You see them scouring the streets. Hardly anyone gives them a second look.
Lugging a huge sack, they go around picking up wayside trash. And it's these ragpickers who actually do the city the great service of segregating waste.
Now, 80 such ragpickers have been formally inducted into the city's solid waste management scheme. Each one has been given an identity card.
The scheme was designed by Environment Information Systems (ENVIS), a nodal agency set up by the Ministry of Environment and Forests.
Thanks to the ragpickers' efforts, the city is finally getting 36,500 tonnes of its waste segregated and recycled.
That's a promise civic authorities had made after the 2005 deluge, a promise barely fulfilled.
"Ragpickers are the most important players in the process of solid waste management today," said Amiya Sahu, president of the National Solid Waste Association of India (NSWAI).
The ragpickers pick up wet and dry garbage from housing societies. "They segregate recyclable garbage and sell it to recyclers," said Sahu.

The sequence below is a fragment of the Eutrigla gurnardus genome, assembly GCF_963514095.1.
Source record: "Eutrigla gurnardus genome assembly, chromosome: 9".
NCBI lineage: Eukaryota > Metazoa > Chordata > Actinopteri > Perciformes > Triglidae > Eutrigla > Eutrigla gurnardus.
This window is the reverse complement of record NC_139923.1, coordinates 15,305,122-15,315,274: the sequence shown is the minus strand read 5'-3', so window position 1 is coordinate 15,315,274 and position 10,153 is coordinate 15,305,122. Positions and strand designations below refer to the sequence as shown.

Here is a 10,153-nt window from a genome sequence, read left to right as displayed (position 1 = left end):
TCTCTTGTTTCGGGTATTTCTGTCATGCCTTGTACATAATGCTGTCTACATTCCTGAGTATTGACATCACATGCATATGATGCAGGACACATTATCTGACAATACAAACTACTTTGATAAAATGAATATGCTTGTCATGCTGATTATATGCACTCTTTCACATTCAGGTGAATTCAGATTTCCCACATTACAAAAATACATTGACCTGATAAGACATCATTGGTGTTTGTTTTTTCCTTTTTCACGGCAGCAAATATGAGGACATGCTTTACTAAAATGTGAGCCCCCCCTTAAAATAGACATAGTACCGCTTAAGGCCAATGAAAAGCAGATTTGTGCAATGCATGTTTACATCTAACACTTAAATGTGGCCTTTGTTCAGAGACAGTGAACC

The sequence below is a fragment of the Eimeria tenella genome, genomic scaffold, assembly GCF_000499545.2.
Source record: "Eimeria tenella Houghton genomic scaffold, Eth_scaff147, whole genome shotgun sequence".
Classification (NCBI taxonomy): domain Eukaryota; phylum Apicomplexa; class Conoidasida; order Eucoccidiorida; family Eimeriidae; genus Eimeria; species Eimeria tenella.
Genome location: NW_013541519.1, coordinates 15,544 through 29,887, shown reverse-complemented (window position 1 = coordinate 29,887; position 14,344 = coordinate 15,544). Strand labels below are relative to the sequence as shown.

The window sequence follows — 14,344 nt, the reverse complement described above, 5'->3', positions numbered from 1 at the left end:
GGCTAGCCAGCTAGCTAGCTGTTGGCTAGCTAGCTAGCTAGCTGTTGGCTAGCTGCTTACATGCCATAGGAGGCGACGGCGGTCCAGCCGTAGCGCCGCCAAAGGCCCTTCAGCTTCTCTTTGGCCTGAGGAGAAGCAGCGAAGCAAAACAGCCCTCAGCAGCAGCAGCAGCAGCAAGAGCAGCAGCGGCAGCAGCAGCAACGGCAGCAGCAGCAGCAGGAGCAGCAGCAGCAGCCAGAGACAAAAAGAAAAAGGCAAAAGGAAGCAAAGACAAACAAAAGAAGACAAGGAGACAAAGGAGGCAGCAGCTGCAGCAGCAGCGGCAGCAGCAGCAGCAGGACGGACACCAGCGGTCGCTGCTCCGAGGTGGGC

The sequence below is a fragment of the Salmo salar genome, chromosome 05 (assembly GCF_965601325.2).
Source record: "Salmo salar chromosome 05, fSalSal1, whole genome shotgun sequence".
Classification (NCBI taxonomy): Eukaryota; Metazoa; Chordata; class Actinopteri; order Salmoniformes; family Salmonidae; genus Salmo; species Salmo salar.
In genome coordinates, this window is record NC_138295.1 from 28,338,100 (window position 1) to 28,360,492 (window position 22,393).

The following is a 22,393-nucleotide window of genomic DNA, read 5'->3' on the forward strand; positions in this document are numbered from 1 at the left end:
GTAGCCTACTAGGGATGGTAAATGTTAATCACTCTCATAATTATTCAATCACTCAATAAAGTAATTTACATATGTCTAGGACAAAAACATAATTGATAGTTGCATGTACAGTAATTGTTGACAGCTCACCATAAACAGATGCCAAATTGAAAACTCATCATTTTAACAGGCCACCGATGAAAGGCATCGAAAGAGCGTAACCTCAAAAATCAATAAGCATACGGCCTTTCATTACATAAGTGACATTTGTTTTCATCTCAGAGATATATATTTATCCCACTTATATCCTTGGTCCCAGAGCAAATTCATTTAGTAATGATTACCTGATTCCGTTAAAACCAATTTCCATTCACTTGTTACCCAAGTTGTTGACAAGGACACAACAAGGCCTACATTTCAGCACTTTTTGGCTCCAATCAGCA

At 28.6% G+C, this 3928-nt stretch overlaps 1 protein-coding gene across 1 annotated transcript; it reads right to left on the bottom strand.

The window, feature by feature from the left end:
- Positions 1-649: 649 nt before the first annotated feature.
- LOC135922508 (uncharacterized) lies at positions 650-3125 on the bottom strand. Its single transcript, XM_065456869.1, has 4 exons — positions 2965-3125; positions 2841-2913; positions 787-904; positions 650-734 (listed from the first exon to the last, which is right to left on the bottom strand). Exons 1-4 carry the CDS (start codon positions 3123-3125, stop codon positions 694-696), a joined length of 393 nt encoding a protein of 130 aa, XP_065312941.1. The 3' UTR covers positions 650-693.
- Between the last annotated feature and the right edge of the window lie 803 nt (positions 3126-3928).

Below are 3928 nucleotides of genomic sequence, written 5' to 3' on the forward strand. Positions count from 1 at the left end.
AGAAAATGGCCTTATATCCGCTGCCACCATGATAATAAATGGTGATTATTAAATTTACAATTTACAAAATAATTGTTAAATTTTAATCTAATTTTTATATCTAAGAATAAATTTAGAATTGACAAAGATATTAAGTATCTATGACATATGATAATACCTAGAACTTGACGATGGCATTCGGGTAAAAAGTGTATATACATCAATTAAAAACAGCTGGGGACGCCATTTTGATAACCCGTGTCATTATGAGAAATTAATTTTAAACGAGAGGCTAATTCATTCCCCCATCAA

They are trained by various non-profit organisations - Stree Mukti Sanghatana, Forum of Recyclers' Communities and Environment (FORCE) and Apnalaya.
Every day, Mumbai generates over 10,000 metric tonnes of garbage. Of this, 1,000 metric tonnes are fully recyclable. A tenth of this recyclable waste is retrieved by the city's one lakh ragpickers.
That tots up to 36,500 metric tonnes of waste recycled annually.
However, the scheme could only be implemented in six wards. "Residents in other parts of the city don't even segregate dry and wet waste at source," said T.K. Bandopadhyay, ENVIS coordinator.
If the first level of segregation is not done at home, the scheme fails. "[Mixing] kitchen waste spoils dry waste. It makes recycling twice as difficult and costly. So, recyclers pay the ragpickers less," he said.